• Ferromagnetic exchange in a twisted, oxime-bridged [MnIII2] dimer. E. Houton, S. M. Taylor, C. C. Beedle, J. Cano, S. Piligkos, S. Hill, A. G. Ryder, E. K. Brechin and L. F. Jones. Dalton Trans., 2012, 41(27), 8340-8347.   
  • Investigating the Solid State Hosting Abilities of Homo- and Heterovalent [Co7] Metallocalix[6]arenes. S. T. Meally, C. McDonald, P. Kealy, S. M. Taylor, E. K. Brechin and L. F. Jones. Dalton Trans., 2012, 41(18), 5610-5616.  
  • Old Dog, New Tricks: 2,2´-Biphenol as a Bridging and Book-End Ligand in Discrete and Extended Co(II) Architectures. N. Berg, S. M. Taylor, A. Prescimone, E. K. Brechin and L. F. Jones. CrystEngComm., 2012, 14(8), 2732-2738. 
  • What controls the magnetic interaction in bis-m-alkoxo Mn(III) dimers? A combined experimental and theoretical exploration. N. Berg, T. Rajeshkumar, S. M. Taylor, E. K. Brechin, G. Rajaraman and L. F. Jones. Chem. Eur. J., 2012, 18, 5906-5918.

2011

  • Twisted Molecular Magnets. R. Inglis, C. Milios, L. F. Jones, S. Piligkos, E. K. Brechin. Chem. Commun., (Feature Article), 2011, 48, 181-190.
  • Accidentally on purpose: construction of a ferromagnetic, oxime-based [MnIII2] dimer. R. Inglis, E. Houton, J. Liu,A. Prescimone,J. Cano,S. Piligkos,S. Hill, L. F. Jones and E. K. Brechin. Dalton Trans., 2011, 40, 9999-10006.
  • A Series of Alternating Na+ / M3+ (M = Mn, Fe) Covalent and Ionic Chains.N. Berg and L. F. Jones. CrystEngComm., 2011, 13(17), 5510–5518.

2010

  • Two Heptacopper(II) Disk Complexes with a [Cu7(μ3-OH)4(μ-OR)2]8+ Core. J. Henkelis, L. F. Jones, M. deMiranda, C. Kilner, M. A. Halcrow. Inorg. Chem., 2010, 49, 11127-11132.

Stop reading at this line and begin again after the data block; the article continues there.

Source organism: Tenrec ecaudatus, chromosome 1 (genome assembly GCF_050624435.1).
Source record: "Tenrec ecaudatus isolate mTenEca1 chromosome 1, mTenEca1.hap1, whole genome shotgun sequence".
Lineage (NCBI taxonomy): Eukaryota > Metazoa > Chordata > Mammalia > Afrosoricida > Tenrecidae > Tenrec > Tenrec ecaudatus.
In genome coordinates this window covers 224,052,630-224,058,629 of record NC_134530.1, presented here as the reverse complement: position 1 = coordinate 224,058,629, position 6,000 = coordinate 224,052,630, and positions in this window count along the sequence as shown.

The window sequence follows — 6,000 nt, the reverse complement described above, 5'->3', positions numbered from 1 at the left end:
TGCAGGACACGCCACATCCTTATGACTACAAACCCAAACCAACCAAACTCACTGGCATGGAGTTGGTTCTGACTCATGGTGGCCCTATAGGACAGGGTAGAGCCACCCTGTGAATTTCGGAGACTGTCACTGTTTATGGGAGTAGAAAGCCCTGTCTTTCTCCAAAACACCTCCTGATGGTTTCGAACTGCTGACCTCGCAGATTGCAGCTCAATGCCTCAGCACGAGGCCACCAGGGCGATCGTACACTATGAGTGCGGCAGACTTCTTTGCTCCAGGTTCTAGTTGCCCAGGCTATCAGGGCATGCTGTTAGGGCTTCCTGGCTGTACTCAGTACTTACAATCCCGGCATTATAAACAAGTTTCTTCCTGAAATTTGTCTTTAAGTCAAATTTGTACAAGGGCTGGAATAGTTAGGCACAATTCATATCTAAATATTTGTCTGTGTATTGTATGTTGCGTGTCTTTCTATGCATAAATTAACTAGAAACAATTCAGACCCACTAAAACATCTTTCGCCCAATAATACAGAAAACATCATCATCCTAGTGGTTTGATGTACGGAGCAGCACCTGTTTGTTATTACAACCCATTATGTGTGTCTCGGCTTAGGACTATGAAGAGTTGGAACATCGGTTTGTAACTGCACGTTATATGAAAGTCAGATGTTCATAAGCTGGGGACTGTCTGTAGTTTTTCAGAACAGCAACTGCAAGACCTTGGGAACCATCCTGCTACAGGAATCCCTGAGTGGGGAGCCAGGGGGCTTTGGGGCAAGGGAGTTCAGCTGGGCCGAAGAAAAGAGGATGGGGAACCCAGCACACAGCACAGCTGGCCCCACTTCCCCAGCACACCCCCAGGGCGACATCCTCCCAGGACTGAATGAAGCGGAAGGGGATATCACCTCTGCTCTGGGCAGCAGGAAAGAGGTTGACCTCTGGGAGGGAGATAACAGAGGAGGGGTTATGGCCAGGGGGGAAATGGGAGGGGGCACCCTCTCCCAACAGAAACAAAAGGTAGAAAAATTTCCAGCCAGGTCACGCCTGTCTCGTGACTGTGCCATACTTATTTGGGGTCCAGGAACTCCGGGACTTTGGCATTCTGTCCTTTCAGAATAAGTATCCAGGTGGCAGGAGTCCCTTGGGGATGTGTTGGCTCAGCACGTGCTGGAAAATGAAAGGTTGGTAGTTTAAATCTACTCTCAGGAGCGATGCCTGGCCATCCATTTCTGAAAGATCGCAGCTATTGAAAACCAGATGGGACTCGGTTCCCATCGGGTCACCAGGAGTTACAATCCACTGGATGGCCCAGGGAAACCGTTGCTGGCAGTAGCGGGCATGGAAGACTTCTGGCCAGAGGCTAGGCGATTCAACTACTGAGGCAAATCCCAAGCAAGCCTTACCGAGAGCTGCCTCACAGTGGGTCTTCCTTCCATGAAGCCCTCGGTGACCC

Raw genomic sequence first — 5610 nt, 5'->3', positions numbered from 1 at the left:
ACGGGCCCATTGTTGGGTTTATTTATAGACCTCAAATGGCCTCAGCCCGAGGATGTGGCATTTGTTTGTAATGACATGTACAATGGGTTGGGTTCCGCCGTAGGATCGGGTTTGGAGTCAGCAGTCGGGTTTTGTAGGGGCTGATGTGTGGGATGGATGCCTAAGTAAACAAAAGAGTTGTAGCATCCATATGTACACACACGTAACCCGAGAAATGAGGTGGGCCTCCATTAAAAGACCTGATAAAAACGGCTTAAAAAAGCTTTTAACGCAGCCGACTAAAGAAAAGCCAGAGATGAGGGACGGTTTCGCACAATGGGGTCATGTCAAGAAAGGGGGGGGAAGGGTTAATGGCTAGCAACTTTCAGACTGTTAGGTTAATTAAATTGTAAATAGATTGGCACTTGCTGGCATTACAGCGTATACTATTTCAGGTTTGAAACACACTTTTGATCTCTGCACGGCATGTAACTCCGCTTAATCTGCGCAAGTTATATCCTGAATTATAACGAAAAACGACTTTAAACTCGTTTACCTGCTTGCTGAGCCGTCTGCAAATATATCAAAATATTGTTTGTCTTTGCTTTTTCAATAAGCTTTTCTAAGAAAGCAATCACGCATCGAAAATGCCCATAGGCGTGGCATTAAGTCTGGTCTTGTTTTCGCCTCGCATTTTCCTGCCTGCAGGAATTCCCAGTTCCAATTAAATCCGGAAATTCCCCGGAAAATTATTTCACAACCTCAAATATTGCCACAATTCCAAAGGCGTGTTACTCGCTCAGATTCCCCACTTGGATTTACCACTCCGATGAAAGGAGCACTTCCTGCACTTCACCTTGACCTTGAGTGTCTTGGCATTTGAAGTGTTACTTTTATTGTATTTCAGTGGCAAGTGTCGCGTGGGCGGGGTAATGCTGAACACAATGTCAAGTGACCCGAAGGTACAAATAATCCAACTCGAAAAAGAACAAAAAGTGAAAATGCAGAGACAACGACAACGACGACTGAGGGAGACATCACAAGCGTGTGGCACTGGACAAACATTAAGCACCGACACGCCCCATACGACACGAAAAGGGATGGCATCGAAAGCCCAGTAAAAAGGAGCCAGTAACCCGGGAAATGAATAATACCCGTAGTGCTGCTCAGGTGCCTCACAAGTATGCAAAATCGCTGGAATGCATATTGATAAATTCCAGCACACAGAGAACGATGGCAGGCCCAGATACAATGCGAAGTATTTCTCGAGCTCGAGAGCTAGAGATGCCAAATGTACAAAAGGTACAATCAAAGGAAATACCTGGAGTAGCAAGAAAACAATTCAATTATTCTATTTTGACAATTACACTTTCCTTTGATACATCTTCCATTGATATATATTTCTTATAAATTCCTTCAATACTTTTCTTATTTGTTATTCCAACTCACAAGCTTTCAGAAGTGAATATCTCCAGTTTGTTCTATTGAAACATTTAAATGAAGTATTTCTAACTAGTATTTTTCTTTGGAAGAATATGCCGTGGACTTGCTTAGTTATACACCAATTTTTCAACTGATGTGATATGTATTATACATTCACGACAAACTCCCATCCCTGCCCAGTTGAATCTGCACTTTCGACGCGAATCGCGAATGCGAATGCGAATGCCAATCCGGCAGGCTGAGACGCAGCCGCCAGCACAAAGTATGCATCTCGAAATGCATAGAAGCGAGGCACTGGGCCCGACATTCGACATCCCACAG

• Alternating Na/Mn Covalent and Ionic Chains. N. Berg, L. F. Jones. CrystEngComm., 2010, 12(11), 3518-3521.
  • Towards Control Over Magnetism in Metal-Organic Capsules. J. L. Atwood, E. K. Brechin, S. J. Dalgarno, R. Inglis, L. F. Jones, A. Mossine, M. J. Paterson, N. P. Power, S. J. Teat. Chem. Commun., 2010, 46, 3482-3486.
  • A Family of Double-Bowl Pseudo Metallocalix[6]arene Discs. S. T. Meally,C. McDonald,G. Karotsis,G. S. Papaefstathiou,E. K. Brechin, P. W. Dunne,P. McArdle,N. P. Power,L. F. Jones. Dalton Trans., (Special Issue on Molecular Magnetism), 2010, 39, 4809 – 4816.
  • Planar [Ni7] Discs as Double-Bowl, Pseudo Metallocalix[6]arene Host Cavities. S. T. Meally, G. Karotsis, E. K. Brechin, G. S. Papaefstathiou, P. W. Dunne, P. McArdle, L. F. Jones. CrystEngComm., 2010, 12, 59-63.   

 

Research Group

The Jones group has particular expertise in the exploration of various synthetic methodologies towards producing novel magnetic materials. If you are interested in working within the Jones group, please do not hesitate to contact me at the email address provided.

Current PhD students:

  • Mari Slater-Parry (2014-present; Dual Senior Demonstrator role)
  • Edel Houton (2010-present; Funded by the IRCSET Embark Program at NUI Galway, Ireland)
  • Cecelia McDonald (2010-present; Funded by a College of Science Fellowship at NUI Galway, Ireland)

Previous PhD students:

  • Dr. Nelly Berg (2009-12): Current profession: Research and Development position at Intel® (Leixlip, Co. Kildare, Ireland).
  • Dr Sean T. Meally (2009-12; BOC Postgraduate Award winner for best PhD thesis). Current profession: Teacher.

 

Collaborations

We have a broad range of collaborators as listed below.

  • Prof. Euan K. Brechin (University of Edinburgh)
  • Prof. Stephen Hill (Florida State University)
  • Prof. David Collison (University of Manchester)
  • Dr. Marco Evangelisti (CSIC-University of Zaragoza)
  • Dr. Stergios Piligkos (University of Copenhagen)
  • Dr Gopalan Rajaraman (Indian Institute of Technology, Mumbai)
  • Dr Declan Gaynor (RCSI-Bahrain)
  • Dr. Nicholas Power (London South Bank University)
  • Prof. Giannis S. Papaefstathiou (University of Athens)
  • Dr. Alan G. Ryder (NUI Galway)
  • Dr Patrick O`Leary (NUI Galway)
  • Dr Constantinos Milios (University of Crete)